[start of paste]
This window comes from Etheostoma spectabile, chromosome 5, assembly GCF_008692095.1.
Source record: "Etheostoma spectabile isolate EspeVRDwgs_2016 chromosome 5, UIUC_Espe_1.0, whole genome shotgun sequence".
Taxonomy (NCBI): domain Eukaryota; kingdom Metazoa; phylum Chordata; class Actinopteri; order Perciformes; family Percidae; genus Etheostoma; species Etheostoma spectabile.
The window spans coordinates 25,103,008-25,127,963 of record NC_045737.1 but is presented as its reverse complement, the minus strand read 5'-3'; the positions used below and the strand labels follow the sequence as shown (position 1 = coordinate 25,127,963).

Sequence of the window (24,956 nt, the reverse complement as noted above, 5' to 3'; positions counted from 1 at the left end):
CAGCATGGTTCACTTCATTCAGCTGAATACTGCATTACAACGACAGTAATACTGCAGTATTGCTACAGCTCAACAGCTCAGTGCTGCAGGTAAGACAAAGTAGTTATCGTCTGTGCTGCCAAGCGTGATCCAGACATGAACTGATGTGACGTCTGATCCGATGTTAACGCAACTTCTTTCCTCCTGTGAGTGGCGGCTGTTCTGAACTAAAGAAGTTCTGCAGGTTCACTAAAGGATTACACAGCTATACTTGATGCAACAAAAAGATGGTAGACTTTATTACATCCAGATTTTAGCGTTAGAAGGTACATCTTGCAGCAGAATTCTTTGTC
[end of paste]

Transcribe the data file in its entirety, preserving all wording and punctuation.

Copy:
This window comes from Etheostoma spectabile, chromosome 5, assembly GCF_008692095.1.
Source record: "Etheostoma spectabile isolate EspeVRDwgs_2016 chromosome 5, UIUC_Espe_1.0, whole genome shotgun sequence".
Taxonomy (NCBI): domain Eukaryota; kingdom Metazoa; phylum Chordata; class Actinopteri; order Perciformes; family Percidae; genus Etheostoma; species Etheostoma spectabile.
The window spans coordinates 25,103,008-25,127,963 of record NC_045737.1 but is presented as its reverse complement, the minus strand read 5'-3'; the positions used below and the strand labels follow the sequence as shown (position 1 = coordinate 25,127,963).

Sequence of the window (24,956 nt, the reverse complement as noted above, 5' to 3'; positions counted from 1 at the left end):
CAGCATGGTTCACTTCATTCAGCTGAATACTGCATTACAACGACAGTAATACTGCAGTATTGCTACAGCTCAACAGCTCAGTGCTGCAGGTAAGACAAAGTAGTTATCGTCTGTGCTGCCAAGCGTGATCCAGACATGAACTGATGTGACGTCTGATCCGATGTTAACGCAACTTCTTTCCTCCTGTGAGTGGCGGCTGTTCTGAACTAAAGAAGTTCTGCAGGTTCACTAAAGGATTACACAGCTATACTTGATGCAACAAAAAGATGGTAGACTTTATTACATCCAGATTTTAGCGTTAGAAGGTACATCTTGCAGCAGAATTCTTTGTC